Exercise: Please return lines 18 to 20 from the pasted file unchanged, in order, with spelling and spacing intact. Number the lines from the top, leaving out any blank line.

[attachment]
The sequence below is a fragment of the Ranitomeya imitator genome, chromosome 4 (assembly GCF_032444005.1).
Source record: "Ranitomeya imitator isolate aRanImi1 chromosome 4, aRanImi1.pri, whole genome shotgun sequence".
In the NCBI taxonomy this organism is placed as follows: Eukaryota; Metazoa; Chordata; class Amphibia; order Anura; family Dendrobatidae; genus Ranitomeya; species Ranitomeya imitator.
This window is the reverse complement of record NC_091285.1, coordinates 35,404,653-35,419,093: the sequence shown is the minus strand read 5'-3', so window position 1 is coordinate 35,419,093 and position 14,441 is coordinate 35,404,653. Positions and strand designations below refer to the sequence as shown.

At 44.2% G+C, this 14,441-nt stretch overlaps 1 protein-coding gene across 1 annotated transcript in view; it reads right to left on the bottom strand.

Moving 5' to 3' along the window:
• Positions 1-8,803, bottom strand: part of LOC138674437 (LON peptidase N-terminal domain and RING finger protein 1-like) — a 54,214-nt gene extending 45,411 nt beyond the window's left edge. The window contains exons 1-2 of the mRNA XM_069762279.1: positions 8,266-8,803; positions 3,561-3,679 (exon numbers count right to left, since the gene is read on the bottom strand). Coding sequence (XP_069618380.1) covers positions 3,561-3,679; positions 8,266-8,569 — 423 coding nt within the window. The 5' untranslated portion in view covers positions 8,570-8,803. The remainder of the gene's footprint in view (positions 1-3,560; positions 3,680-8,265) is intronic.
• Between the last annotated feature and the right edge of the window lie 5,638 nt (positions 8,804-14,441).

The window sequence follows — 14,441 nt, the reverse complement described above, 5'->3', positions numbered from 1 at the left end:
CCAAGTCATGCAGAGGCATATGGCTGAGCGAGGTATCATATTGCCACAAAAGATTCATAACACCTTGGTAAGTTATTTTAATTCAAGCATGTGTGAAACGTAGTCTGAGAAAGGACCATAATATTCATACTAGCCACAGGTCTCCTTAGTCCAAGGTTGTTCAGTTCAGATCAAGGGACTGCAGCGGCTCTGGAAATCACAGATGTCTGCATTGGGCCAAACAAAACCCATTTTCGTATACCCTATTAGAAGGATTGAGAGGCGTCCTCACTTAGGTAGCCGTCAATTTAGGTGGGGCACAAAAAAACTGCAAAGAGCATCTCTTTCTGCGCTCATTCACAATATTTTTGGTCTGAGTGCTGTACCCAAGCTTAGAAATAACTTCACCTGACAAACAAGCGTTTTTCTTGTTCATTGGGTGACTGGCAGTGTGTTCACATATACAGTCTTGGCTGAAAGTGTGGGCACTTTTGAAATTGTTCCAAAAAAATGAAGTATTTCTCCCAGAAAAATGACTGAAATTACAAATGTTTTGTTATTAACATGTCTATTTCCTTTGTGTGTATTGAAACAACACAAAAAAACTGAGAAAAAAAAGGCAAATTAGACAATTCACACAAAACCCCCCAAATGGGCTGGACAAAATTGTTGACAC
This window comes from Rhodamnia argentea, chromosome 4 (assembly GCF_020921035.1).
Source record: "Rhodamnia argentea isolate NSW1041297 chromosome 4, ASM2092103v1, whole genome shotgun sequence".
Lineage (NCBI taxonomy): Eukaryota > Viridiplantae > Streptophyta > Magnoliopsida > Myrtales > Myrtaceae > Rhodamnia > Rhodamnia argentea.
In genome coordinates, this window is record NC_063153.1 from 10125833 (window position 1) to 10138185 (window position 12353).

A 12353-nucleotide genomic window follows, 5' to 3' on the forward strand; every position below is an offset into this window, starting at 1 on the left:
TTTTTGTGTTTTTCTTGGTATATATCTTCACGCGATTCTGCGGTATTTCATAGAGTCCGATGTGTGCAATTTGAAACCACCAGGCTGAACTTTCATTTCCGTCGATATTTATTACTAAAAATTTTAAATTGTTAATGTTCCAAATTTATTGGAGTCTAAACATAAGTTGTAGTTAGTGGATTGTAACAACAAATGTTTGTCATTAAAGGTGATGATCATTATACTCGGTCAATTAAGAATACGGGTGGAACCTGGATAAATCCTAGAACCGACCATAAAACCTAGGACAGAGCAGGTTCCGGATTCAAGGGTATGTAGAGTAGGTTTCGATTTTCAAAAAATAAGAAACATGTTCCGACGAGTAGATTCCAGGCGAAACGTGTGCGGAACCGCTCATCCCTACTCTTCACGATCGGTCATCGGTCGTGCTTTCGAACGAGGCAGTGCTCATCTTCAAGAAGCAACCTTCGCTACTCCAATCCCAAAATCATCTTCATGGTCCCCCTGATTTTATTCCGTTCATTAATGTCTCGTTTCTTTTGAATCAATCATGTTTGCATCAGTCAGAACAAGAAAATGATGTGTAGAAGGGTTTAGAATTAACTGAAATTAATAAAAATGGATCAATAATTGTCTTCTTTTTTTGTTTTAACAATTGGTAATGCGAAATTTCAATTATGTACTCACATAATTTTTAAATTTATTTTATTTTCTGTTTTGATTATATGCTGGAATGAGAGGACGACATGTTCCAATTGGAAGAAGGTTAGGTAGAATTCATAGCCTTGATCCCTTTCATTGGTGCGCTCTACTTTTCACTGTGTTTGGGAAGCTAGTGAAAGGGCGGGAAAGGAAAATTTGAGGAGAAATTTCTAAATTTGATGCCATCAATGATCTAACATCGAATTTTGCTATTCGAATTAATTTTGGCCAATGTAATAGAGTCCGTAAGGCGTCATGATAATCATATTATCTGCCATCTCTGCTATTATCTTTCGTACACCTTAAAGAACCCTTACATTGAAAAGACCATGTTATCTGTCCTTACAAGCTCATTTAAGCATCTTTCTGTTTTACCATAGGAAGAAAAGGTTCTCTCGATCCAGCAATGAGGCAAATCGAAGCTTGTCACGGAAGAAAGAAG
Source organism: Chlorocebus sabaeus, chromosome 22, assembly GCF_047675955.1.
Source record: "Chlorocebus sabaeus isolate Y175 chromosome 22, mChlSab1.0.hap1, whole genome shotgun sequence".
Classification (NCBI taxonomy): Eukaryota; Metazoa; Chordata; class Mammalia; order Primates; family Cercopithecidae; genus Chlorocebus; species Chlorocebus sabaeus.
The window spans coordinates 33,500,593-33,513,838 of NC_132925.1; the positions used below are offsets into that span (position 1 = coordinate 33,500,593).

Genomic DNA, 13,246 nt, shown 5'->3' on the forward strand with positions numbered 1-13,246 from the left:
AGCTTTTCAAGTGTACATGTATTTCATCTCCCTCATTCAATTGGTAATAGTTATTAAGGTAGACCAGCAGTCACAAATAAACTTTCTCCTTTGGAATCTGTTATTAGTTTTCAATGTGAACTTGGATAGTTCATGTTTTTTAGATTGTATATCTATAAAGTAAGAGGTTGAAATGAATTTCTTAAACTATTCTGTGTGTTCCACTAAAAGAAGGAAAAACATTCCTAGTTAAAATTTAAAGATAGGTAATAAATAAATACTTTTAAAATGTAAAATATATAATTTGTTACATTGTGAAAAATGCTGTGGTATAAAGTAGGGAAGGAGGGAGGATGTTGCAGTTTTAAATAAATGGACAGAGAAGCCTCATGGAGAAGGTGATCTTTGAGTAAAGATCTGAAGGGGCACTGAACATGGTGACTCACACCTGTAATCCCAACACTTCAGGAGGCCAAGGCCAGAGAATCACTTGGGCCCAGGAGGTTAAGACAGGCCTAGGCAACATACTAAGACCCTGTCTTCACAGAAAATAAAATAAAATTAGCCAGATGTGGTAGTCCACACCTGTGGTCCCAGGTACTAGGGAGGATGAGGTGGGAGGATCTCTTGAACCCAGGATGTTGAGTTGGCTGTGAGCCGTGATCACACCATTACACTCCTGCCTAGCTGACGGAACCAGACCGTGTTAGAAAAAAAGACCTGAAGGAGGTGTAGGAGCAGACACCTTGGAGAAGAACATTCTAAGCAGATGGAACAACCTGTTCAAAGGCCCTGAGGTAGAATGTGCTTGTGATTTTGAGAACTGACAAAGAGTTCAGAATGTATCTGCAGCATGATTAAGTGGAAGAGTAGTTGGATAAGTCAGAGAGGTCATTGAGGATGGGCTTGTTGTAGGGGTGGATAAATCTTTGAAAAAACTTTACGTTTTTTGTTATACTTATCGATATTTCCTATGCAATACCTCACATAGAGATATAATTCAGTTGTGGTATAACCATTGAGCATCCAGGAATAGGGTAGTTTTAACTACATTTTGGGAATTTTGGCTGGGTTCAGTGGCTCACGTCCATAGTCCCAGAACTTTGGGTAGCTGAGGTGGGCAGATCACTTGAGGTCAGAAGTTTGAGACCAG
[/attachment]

Source record: "Chlorocebus sabaeus isolate Y175 chromosome 22, mChlSab1.0.hap1, whole genome shotgun sequence".
Classification (NCBI taxonomy): Eukaryota; Metazoa; Chordata; class Mammalia; order Primates; family Cercopithecidae; genus Chlorocebus; species Chlorocebus sabaeus.
The window spans coordinates 33,500,593-33,513,838 of NC_132925.1; the positions used below are offsets into that span (position 1 = coordinate 33,500,593).